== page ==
I was speaking with Lauren Abersold and Liz Egan about the culinary and health benefits of using garlic when I stopped by the Penn State Plant Science Department the other day. Since this is the perfect time to plant garlic, I thought that some additional information on growing garlic would be appropriate.
Garlic (Allium sativum) is a species in the onion family, which includes onion, shallot, leek and chive. Garlic should be planted in late September or October so it will be well rooted by November. Garlic should not be planted less than 4-inches apart in rows 16-18 inches apart. Plant it vertically 1-2 inches deep. Growth will resume in the spring and the crop will mature in August. While plant survival with spring plantings may be greater, the growing period before bulbing may be too short for satisfactory yields.
Garlic is propagated by planting cloves, which are the small bulblets or segments making up the whole garlic bulb. A large garlic bulb will contain about 10 cloves and all cloves can be planted except those that are less than 1 gram in weight, and those that have any side growth. The cloves, or young growing plants, must be exposed to cold temperatures between 32 and 50 degrees for one or two months to initiate bulbing. With fall plantings, the cold treatment is accomplished quite naturally throughout the winter.
When the tops become partly dry and bend to the ground, garlic is usually ready to harvest. The bulbs are pulled and can be cured (thoroughly dry) in a well-ventilated shed or garage.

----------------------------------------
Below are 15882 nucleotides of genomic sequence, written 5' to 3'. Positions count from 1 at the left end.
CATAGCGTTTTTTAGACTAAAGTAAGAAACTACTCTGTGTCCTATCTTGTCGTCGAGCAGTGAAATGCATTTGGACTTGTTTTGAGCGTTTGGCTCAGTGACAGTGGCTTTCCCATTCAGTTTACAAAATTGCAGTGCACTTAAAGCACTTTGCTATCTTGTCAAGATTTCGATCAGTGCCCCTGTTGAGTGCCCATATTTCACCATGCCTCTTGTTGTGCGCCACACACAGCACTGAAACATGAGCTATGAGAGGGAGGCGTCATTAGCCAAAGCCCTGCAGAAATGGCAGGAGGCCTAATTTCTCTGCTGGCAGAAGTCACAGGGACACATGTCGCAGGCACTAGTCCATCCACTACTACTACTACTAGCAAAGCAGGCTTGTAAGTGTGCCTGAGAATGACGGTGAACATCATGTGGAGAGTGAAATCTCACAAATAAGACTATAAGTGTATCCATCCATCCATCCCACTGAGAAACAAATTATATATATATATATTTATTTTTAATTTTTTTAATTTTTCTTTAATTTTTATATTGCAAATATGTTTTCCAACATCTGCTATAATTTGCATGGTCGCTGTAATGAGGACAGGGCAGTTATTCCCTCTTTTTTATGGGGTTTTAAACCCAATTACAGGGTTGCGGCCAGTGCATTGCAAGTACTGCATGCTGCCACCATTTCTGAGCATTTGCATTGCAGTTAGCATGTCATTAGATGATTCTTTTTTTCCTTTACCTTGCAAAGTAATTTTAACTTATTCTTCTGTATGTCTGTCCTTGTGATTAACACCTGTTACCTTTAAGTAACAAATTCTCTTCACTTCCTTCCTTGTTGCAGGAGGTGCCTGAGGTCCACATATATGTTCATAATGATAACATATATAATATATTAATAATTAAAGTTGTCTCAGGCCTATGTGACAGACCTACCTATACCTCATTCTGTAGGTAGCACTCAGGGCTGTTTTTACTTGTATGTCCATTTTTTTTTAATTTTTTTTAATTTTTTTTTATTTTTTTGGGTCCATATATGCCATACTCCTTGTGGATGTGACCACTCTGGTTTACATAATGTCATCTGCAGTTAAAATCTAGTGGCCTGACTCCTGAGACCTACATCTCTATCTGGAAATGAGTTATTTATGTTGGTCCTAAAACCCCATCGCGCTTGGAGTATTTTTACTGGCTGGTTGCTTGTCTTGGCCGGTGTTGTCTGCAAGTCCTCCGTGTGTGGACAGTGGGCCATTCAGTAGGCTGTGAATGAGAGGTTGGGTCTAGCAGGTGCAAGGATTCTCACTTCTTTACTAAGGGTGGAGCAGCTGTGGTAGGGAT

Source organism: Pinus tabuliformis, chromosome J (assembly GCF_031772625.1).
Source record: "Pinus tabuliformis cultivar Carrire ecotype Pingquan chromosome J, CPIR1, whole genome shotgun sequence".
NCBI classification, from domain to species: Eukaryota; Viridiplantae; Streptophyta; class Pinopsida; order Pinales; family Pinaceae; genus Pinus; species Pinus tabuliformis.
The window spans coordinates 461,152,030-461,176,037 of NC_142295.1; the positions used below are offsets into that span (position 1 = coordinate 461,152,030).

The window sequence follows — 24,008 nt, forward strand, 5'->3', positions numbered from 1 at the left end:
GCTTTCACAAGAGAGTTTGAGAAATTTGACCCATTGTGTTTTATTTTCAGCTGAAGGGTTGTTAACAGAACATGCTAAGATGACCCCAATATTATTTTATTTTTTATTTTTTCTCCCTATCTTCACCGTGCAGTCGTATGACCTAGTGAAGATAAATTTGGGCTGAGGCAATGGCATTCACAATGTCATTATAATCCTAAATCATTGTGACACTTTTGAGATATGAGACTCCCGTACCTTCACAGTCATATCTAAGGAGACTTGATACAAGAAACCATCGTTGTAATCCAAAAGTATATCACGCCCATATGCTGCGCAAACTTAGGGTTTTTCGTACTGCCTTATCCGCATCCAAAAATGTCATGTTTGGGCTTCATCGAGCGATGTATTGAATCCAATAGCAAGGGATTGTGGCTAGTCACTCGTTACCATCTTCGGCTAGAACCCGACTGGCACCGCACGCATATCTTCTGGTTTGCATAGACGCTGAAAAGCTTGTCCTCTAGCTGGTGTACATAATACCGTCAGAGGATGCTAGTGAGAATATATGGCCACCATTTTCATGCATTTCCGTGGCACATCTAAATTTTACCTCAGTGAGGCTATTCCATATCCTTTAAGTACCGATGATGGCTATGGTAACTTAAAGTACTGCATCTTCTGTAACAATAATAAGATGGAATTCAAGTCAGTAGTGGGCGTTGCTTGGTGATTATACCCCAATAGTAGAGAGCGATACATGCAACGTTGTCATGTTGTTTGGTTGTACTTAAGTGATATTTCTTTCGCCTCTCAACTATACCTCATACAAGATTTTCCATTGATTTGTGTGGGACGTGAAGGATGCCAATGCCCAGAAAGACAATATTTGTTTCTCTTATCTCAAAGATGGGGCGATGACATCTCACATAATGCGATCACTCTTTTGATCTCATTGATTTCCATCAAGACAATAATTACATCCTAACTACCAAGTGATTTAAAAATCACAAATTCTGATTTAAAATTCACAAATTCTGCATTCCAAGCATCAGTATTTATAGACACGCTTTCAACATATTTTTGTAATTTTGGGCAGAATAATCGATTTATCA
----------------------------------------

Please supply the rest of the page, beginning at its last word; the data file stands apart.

After curing, diseased and damaged bulbs should be discarded. The remaining bulbs should be cleaned to remove the outer loose portions of the sheath and the roots should be trimmed off close to the bulb. The bulbs may be braided or bunched together by their tops, or the tops and roots may be cut off and bulbs bagged like dry onions.
Garlic is best stored under the temperature and humidity conditions required for onions (32 to 60 degrees and 70 percent relative humidity). Garlic gloves will sprout quickly after bulbs have been stored at temperatures near 40 degrees, so prolonged storage in this range should be avoided. Garlic stored at humidities above 70 percent at any temperature will not only mold but will begin to develop roots.
Garlic is divided into two broad categories: hardneck garlic and softneck garlic. In the case of softneck garlic, these varieties are better keepers that can be stored for longer periods of time while maintaining their quality. Softneck garlic varieties also have flexible stems or stalks that allow these garlics to be used to create fancy garlic braids and wreaths. Hardneck garlic varieties are better known for their wide range of delicious flavors and the gourmet qualities that they exhibit in the kitchen. They produce larger cloves that are easier to separate and peel, making them popular with gourmet chefs. Hardneck varieties don’t keep in storage quite as long, will produce edible garlic scapes during summer, and are not suitable for braiding or creating garlic wreaths.
Give garlic a try and enjoy using your own garlic in your cooking next year.
Bill Lamont is a Penn State professor emeritus in the department of plant science and can be reached by e-mail at firstname.lastname@example.org.